Cuttin-Edge, On-the-Spot Reporting

Have You Seen?


Here’s the second part of my coverage of CanJam SoCal 2019, a headphone show that took place June 22 to 23 at the Irvine Marriott, in Irvine, California, just south of Los Angeles. This time we’ll focus on headphones, with all prices in USD.


I would say that Audeze’s LCD-GXes ($899) are great audiophile headphones masquerading as gaming headphones. The LCD-GXes have a driver that’s similar to the one in the acclaimed (and still a reference for me) LCD-X headphones, but with magnets on only one side of the planar-magnetic driver. This, along with a magnesium frame and a carbon-fiber headband, makes the LCD-Xes substantially lighter than the LCD-Xes and other big Audezes. The LCD-GXes come with two cables: one with an integral microphone for gaming, and one without the microphone for listening. I bet a lot of audiophiles will buy these and just throw that microphone cable into a drawer.


I’ve reported on the Beyerdynamic Lagoon ANC Bluetooth noise-canceling headphones ($399) before, but now they’re finished and they’ve just started shipping. The only addition since I saw these at the 2019 CES in Las Vegas is an app that measures your hearing and tailors the sound to compensate for your hearing deficiencies. They incorporate the aptX-HD and AAC codecs for better-sounding Bluetooth connections, and the noise canceling can be set to one of two levels or turned off. The all-black version is called Traveler, and the version with brown pads is called Explorer.


The Helm Studio Planar headphones ($349.99) are similar to the Wave 5 headphones produced by Tidal Force, the company that eventually became Helm. The Studio Planars’ planar-magnetic driver is said to improve on the Wave 5s’ driver. The earpads are removable, and the company includes one of the most stylish headphone cases I’ve ever seen. Actually, it might be the only stylish headphone case I’ve seen.


The HyperX Cloud Orbit headphones use Audeze planar-magnetic drivers to deliver better sound for gaming and music. The price is $299.99 in the standard version, and $329.99 with an integral head tracker. The tracker lets you program gaming functions into the head tracker, so you can, say, blow away bad guys with a flick of your head. Three cables are included: an analog cable tipped with a 3.5mm plug, a USB Type-A to USB-C cable, and a cable with USB-C plugs on both ends.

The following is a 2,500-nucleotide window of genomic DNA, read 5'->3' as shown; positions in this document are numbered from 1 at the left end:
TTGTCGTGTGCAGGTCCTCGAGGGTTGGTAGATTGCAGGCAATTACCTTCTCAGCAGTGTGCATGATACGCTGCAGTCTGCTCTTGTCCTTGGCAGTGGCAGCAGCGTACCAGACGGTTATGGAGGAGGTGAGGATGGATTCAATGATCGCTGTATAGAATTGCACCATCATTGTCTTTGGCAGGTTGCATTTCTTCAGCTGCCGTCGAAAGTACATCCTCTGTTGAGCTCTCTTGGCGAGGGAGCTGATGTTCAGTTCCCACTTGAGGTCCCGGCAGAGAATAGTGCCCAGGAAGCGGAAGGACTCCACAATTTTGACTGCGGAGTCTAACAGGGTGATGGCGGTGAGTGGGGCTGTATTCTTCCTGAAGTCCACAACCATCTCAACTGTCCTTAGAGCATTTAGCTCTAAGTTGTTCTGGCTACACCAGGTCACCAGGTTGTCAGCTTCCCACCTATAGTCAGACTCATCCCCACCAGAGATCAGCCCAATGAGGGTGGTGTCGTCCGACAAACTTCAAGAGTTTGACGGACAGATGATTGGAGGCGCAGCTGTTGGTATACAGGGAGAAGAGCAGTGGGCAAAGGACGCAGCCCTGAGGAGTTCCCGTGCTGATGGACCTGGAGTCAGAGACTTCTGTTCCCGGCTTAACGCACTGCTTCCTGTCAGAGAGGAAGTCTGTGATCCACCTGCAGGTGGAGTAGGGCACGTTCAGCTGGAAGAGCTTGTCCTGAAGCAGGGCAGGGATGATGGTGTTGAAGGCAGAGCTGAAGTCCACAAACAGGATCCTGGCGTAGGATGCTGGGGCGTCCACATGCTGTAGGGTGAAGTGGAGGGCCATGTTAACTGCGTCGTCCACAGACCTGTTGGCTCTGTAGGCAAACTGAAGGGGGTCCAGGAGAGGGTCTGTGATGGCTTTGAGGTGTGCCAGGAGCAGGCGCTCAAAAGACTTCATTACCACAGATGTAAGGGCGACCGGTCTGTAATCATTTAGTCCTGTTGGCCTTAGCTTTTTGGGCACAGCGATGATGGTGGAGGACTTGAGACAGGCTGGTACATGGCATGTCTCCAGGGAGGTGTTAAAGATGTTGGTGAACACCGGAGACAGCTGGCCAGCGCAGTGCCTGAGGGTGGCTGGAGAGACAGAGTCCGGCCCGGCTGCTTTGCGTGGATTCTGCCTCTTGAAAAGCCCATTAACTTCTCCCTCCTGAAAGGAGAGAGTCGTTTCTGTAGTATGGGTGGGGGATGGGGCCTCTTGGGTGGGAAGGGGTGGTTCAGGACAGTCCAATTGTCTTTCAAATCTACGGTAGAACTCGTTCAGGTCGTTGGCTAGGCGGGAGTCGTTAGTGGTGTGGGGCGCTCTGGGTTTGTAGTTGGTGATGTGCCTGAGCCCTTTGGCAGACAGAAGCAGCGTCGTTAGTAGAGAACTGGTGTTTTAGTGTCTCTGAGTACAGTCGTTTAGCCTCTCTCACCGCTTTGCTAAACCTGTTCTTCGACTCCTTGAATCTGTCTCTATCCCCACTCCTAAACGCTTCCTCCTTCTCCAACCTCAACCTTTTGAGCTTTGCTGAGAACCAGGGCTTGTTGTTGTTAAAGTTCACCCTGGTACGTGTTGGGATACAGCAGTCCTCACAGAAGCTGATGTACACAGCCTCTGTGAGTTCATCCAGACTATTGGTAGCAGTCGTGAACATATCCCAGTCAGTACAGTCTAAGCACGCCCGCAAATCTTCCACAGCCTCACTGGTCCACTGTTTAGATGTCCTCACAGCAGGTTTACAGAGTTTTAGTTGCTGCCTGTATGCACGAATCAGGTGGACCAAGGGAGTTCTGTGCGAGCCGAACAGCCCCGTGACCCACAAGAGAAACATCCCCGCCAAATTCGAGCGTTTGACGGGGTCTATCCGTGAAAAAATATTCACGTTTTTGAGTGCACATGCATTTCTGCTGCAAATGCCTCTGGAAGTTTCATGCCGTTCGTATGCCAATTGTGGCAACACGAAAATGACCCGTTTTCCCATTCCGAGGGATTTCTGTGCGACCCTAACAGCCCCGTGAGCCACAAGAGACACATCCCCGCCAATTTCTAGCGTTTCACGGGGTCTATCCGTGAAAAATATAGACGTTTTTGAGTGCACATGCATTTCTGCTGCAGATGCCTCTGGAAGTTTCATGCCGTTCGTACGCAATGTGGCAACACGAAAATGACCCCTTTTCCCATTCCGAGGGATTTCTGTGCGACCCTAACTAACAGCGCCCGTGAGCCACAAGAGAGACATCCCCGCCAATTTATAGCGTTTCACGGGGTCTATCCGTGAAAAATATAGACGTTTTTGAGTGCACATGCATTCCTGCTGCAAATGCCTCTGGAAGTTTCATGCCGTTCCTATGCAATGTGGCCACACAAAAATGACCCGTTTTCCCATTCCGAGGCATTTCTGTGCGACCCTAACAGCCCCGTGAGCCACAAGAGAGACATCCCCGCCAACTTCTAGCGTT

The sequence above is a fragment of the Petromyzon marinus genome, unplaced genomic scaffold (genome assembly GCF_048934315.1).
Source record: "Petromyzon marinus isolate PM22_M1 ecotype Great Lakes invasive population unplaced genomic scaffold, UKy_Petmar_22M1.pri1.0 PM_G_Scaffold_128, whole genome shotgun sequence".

The most interesting-looking new headphones at CanJam SoCal 2019 were definitely the Kaldas RR1 Conquests ($500), which are electrostatic headphones configured to work with the standard Stax-style output jacks. Thus, they can be used with any standard electrostatic headphone amp -- which is good, because Kaldas doesn’t offer one of its own. The swooping outer rim of each earpiece is purely for aesthetics; it’s actually a leftover feature that was needed for an earlier planar-magnetic version, but the company kept it on for the electrostatic version because it looks cool. Kaldas says it’s India’s first high-end headphone company.


MrSpeakers didn’t have new headphones to show, but the company showed something just as interesting: optional, interchangeable earpads for its Ether 2 headphones. The earpads are backed with slightly sticky polyurethane, so you change them out by simply peeling the installed pads off and sticking the new set on. The stock pads use synthetic leather all around. One of the new sets uses perforations on the synthetic leather inside the earcup, delivering a treblier sound that company founder Dan Clark says is better for jazz and classical. The other is a suede-covered pad that softens the treble; Clark says he likes these for excessively bright recordings, or for “cranking up AC/DC louder than I should.” The replacement pads are $89.99 per pair.


For my (admittedly questionable) visual taste, the handsomest new headphones at CanJam SoCal came from Sendy Audio, a company I hadn’t previously encountered. The Aiva headphones ($599.99) incorporate planar-magnetic drivers, an all-metal frame, and zebrawood driver enclosures. In my brief listen, they managed to produce impressive dynamics and a delicate sense of space.

Brent Butterworth
Senior Editor, SoundStage!